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I have this query:

SELECT * FROM article
   WHERE (state = 2 OR state = 3) AND category_id = 100
   ORDER BY mod_date DESC

And I have defined this index:

category_id_idx:
state
category_id
mod_date

When I run the query with an EXPLAIN, it returns this:

id: 1
select_type: SIMPLE
table: article
type: range
possible_keys: category_id_idx
key: category_id_idx
key_len: 3
ref: (NULL)
rows: 4
Extra: Using where; Using filesort

So... it's using a filesort. But if I change the WHERE removing the OR and letting only one field, this way:

SELECT * FROM article 
   WHERE state = 2 AND category_id = 100 
   ORDER BY mod_date DESC

Then the EXPLAIN returns NO filesort:

id: 1
select_type: SIMPLE
table: article
type: ref
possible_keys: category_id_idx
key: category_id_idx
key_len: 3
ref: const,const
rows: 3
Extra: Using where

Anyone knows why? I need that OR, is there a workaround?

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2 Answers

up vote 0 down vote accepted

That makes sense to me. The behavior is explained pretty well here:

http://dev.mysql.com/doc/refman/5.0/en/order-by-optimization.html

Essentially, the filesort can only be avoided when comparing all preceding key parts to constants. Since you are ordering by kay part 3, and comparing key part 2 to a constant, but comparing key part 3 (state) to 2 OR 3, it's not a constant, so MySQL needs to do an extra pass for the sort.

For example, consider a sample set of 4 index records for your table:

a) [2,100,2010-10-01]
b) [2,100,2010-10-20]
c) [3,100,2010-10-10]
d) [3,100,2010-11-01]

If you were just looking for state 2, then you would want rows b,a which are consective in the index, avoiding the filesort. If you were just looking for state 3, then you would want rows d,c which are consective in the index, avoiding the filesort.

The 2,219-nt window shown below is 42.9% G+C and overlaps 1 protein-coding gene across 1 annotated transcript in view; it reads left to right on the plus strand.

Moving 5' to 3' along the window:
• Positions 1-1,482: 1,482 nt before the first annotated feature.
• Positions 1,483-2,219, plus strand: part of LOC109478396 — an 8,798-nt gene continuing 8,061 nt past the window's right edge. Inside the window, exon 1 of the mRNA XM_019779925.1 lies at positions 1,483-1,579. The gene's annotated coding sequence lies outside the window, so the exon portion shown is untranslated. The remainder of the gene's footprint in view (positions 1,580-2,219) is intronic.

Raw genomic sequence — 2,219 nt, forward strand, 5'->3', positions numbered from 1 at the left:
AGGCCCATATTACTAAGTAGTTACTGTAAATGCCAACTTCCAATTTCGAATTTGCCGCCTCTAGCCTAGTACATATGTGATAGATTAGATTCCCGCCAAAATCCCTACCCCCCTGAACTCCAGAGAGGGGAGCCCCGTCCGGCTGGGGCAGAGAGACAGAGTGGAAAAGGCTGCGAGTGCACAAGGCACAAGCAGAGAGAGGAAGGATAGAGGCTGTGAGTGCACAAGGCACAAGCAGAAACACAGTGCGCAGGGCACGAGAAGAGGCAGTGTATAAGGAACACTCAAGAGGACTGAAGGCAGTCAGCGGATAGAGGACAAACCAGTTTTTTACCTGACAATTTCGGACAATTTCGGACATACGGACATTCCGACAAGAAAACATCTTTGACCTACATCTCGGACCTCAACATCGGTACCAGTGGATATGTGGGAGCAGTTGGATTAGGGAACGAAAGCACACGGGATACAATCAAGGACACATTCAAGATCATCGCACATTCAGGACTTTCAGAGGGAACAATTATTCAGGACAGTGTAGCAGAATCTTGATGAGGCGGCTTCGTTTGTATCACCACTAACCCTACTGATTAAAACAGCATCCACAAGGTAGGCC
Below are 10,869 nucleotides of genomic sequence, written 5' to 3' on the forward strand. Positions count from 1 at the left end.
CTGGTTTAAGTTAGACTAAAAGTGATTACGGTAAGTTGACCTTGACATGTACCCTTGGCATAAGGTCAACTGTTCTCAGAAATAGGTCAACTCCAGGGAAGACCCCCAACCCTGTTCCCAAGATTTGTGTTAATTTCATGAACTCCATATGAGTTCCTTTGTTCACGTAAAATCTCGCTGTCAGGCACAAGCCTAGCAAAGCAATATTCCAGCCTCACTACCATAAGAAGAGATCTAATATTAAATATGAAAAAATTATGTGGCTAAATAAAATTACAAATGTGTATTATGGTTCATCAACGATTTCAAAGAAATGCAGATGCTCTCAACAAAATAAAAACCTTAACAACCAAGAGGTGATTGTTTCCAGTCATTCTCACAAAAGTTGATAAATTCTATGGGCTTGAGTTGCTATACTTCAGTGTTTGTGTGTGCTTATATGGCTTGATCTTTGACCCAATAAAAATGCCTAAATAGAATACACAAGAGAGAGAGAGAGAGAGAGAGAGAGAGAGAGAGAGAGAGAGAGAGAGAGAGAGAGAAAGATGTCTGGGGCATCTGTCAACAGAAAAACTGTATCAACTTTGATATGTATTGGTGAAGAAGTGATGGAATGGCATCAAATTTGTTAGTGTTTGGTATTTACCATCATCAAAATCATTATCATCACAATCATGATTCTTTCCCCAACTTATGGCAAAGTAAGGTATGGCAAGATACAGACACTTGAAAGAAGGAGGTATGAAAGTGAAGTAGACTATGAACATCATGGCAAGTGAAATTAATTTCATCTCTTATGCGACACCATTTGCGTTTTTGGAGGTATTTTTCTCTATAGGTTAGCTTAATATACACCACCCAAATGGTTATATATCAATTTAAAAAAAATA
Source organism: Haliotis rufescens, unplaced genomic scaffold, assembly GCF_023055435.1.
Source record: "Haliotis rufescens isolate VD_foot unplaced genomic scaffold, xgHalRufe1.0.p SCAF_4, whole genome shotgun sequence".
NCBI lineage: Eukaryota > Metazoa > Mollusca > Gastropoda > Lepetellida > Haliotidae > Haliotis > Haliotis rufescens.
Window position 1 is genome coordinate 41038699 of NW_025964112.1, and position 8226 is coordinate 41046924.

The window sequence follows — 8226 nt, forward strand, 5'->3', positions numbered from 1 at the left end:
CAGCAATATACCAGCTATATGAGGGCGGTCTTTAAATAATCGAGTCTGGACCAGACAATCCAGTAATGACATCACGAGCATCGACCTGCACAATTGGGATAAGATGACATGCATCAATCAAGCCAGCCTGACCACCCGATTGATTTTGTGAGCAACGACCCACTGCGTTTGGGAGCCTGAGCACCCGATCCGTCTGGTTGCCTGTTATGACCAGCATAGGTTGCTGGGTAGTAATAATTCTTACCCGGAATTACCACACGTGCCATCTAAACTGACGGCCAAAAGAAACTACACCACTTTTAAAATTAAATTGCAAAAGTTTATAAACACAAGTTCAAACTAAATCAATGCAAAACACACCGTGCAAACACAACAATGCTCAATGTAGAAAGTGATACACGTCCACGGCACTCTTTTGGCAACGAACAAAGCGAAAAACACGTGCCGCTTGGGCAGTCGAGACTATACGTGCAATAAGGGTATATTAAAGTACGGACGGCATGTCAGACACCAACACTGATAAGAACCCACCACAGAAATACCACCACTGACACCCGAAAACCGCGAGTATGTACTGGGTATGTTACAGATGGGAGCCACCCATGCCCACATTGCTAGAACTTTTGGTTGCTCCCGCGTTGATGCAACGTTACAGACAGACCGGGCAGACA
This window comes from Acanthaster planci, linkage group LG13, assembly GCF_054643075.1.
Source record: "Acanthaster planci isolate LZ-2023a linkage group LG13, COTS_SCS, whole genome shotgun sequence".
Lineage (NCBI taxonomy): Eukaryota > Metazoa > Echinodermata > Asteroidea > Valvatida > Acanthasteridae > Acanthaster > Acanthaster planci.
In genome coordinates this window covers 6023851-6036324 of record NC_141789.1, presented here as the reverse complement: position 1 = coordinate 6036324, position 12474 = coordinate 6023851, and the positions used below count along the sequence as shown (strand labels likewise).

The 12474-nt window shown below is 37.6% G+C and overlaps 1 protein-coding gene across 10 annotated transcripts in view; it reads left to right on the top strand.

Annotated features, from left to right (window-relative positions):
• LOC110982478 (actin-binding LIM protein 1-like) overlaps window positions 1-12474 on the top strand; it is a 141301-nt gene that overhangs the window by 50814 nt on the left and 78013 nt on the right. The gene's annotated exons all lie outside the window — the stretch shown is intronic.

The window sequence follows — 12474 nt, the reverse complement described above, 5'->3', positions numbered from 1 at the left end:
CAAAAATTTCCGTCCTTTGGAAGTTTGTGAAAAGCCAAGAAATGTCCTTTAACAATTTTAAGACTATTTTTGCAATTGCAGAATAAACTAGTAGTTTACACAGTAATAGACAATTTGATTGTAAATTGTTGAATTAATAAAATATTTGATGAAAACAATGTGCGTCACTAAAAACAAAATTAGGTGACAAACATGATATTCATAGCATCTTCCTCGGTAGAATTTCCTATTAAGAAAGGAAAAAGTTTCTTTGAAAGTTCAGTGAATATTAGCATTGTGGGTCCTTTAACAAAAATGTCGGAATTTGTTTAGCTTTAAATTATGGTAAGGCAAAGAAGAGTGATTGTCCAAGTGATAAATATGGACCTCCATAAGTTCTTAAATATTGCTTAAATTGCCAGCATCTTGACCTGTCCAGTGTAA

But what you are asking for is state 2 OR 3, which means you want rows d,b,c,a which are not consecutive in the index. That's why the filesort is required.

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I don't understand your reasoning. I'm comparing state to a constant (2) or another constant (3), and comparing category_id to another constant (100). Then I make the order by another key. –  David Oct 29 '10 at 11:57
    
There's a big difference between 2 and (2 or 3) in this context. Essentially it's a question of whether all of the rows you are selecting have a common prefix in the index. I'll add to my answer to better illustrate this point. –  Ike Walker Nov 1 '10 at 14:47
    
Ok, it is clear. Thanks for your explanation :) –  David Nov 2 '10 at 15:12
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There is a workaround for this but it will require mysql version 5.1

FORCE {INDEX|KEY}
      [{FOR {JOIN|ORDER BY|GROUP BY}] (index_list)

see here http://dev.mysql.com/doc/refman/5.1/en/index-hints.html

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It doesn't work. It changes "type" to "all". So, it's even worse :( –  David Oct 29 '10 at 11:53
    
could you please explain? –  Gajendra Bang Oct 29 '10 at 12:59
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